Chop techniques for brown cataracts

Everything you ever wanted to know about brown 
cataract phacoemulsification – Part 2

Soosan Jacob

Posted: Friday, September 1, 2017

Fig: Terminal chop technique: A: The phaco probe embeds at the equator superficially; B: The blunt olive-tip chopper performs a horizontal chop (Images courtesy Rajendra Prasad, MD). Stop and Chop: C: An initial trench is created and chopped; D: The nucleus is rotated and the crack is completed from the other side. Smaller fragments are then directly chopped

Hard cataracts require various means to chop them, and the final choice is dependent on surgeon skill, experience, comfort level as well hardness of nucleus. This article is the second instalment of a two-part series on brown cataract phacoemulsification, and deals with various chop techniques that can be used for nuclear disassembly.

Divide and Conquer:
Described by Shepherd and Gimbel, after nuclear rotation, two cross-grooves are created by sculpting using moderate flow, low vacuum, and continuous ultrasound power. Harder nuclei require higher power to avoid zonular stress. Downslope sculpting is followed by upslope sculpting until a clear red reflex is seen. A groove depth of approximately three phaco tips is generally adequate. Once both grooves are created, the nucleus is cracked into four quadrants, either by conventional cracking, when incisions are at an acute angle to each other, or by cross cracking when, incisions are at 90 degrees to each other. Each quadrant is then emulsified.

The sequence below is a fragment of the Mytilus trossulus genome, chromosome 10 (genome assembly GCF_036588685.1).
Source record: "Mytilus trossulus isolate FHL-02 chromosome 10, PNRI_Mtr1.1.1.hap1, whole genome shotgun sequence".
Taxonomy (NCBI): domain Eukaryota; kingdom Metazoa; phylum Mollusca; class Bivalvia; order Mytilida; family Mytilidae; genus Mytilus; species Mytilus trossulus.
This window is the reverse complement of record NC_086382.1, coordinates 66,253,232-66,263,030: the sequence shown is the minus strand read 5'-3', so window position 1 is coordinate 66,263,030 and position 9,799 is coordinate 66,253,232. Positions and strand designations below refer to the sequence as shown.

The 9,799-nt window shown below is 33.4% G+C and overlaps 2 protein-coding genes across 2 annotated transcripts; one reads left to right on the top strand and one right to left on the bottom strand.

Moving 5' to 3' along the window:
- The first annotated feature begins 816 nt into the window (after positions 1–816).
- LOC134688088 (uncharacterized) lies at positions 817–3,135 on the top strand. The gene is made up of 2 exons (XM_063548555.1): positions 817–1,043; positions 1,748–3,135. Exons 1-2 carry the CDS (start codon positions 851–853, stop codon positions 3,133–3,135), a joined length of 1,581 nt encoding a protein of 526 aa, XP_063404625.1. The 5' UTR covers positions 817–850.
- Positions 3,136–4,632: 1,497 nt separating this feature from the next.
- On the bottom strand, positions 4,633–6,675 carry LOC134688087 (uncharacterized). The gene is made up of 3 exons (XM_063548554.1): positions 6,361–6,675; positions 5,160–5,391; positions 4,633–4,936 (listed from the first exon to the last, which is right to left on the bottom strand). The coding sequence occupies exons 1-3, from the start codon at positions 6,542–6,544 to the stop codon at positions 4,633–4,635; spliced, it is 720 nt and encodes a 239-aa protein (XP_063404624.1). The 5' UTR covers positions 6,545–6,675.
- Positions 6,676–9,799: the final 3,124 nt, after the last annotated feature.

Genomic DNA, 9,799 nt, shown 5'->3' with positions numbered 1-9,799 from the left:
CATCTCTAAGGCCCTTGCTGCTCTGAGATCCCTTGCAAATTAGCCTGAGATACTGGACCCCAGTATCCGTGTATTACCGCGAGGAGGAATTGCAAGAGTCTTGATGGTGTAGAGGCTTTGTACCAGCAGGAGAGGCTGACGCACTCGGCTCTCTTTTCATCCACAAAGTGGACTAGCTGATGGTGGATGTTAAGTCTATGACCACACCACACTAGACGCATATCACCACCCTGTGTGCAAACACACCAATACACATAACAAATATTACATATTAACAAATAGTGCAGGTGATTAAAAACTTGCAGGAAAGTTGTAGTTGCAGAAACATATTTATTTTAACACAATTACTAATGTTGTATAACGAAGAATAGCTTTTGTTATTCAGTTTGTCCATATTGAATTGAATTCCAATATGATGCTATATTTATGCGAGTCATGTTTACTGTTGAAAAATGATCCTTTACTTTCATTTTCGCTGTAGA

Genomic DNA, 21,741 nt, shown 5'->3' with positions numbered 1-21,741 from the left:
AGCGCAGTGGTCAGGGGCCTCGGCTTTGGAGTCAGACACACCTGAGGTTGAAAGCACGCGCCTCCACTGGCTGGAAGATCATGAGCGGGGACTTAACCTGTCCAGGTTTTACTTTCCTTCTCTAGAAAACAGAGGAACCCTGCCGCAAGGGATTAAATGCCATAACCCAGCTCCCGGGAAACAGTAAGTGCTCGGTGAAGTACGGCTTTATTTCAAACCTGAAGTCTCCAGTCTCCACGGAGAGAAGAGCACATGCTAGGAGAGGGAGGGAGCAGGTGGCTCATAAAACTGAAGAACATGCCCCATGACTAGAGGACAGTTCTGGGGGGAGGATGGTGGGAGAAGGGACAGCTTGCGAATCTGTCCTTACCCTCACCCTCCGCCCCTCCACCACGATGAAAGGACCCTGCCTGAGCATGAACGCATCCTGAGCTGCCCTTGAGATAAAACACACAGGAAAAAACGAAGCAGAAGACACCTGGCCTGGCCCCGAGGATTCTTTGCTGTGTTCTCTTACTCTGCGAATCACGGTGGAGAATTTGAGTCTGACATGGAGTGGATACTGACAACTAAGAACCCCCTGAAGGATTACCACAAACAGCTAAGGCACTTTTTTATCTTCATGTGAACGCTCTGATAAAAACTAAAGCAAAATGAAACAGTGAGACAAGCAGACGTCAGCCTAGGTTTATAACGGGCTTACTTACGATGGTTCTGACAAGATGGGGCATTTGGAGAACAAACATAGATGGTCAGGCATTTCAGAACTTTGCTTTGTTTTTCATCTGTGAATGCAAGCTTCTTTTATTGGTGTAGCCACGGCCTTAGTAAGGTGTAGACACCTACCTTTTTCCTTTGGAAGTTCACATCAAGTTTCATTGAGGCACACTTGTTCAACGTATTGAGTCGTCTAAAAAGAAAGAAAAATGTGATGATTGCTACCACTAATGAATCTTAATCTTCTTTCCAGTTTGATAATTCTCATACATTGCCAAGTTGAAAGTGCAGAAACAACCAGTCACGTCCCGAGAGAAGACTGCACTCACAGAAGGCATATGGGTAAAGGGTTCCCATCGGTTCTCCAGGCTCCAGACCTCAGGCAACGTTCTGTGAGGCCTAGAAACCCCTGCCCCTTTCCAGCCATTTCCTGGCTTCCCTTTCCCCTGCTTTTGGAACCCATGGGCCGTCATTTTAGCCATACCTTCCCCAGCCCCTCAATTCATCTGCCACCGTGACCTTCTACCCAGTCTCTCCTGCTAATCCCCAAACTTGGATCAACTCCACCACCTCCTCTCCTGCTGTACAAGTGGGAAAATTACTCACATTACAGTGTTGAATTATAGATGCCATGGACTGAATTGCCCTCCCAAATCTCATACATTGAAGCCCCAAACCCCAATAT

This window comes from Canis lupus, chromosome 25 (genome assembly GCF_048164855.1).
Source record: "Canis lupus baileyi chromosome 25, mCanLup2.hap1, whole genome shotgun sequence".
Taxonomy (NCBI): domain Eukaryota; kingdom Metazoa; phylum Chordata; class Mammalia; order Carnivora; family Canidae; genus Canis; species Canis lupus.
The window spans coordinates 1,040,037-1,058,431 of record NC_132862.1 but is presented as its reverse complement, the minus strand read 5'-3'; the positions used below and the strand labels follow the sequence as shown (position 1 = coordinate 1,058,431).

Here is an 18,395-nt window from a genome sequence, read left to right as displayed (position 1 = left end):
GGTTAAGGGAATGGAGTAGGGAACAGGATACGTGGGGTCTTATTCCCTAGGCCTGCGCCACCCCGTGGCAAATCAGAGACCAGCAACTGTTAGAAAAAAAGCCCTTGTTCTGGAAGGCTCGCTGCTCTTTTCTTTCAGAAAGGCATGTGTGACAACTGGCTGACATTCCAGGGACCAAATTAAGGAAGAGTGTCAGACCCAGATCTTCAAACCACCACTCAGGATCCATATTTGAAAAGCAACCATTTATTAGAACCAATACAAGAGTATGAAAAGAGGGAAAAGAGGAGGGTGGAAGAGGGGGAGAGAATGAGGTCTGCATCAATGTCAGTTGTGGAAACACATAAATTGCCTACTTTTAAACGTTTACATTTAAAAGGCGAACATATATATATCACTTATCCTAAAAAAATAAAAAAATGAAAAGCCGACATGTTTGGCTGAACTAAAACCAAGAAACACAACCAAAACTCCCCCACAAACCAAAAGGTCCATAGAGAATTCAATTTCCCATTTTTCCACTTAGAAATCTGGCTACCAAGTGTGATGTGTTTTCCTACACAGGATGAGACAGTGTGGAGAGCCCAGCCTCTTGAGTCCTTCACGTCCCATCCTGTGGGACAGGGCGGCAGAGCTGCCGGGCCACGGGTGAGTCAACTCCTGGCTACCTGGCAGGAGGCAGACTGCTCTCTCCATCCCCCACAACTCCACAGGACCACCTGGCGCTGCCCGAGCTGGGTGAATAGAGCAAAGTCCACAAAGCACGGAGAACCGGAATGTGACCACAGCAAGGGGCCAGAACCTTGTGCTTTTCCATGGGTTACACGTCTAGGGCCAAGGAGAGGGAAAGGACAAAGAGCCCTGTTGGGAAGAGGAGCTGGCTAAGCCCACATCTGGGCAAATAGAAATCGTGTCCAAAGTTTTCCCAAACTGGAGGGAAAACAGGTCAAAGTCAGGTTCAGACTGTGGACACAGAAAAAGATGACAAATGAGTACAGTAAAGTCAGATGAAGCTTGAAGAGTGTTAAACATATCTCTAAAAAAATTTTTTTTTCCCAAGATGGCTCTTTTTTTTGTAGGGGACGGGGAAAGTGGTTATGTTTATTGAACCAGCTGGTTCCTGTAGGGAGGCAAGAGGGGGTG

Described by Vanathi M et al for large, hard, leathery brown nuclear cataracts, a large, approximately 6.0mm diameter crater is first created, leaving an outer nuclear rim. The edge of the crater is held using high vacuum, and small wedge-shaped pieces are created with a chopper. These small pieces are then emulsified in the endocapsular space created by the crater.

No vacuum chop:
Described by Pezzola, similar to the crater and chop technique, a central crater is first created to obtain a peripheral ring of nucleus. Horizontal chop is then done without using vacuum to hold the nucleus. The peripheral rim is impaled between the phaco probe and the horizontal chopper and chopped using mechanical forces. Avoiding vacuum obviates loss of occlusion and surge.

Described by Akahoshi, the prechopper is utilised to split the nucleus in two, thereby decreasing the amount of phaco power used within the eye. However, in hard nuclei, burial and separation can be difficult, and excess stress may be translated by this manoeuvre to the zonules. Though a supporting instrument may be introduced to hold the nucleus at the equator, if excessive resistance is felt during insertion of the prechopper, the pre-chop should be abandoned.

Nagahara’s horizontal chop:
Described by Nagahara, the phaco tip is embedded into the nucleus in the superior half, and a long chopper is used to score and crack the nucleus by moving it upwards from around the equator at 
6 o’clock position towards the phaco tip. Once it reaches close to the phaco tip, it is moved laterally towards the non-dominant hand to split the nucleus into two halves. This is repeated to get smaller fragments. A blunt chopper such as the Chang modified microfinger can be used for this.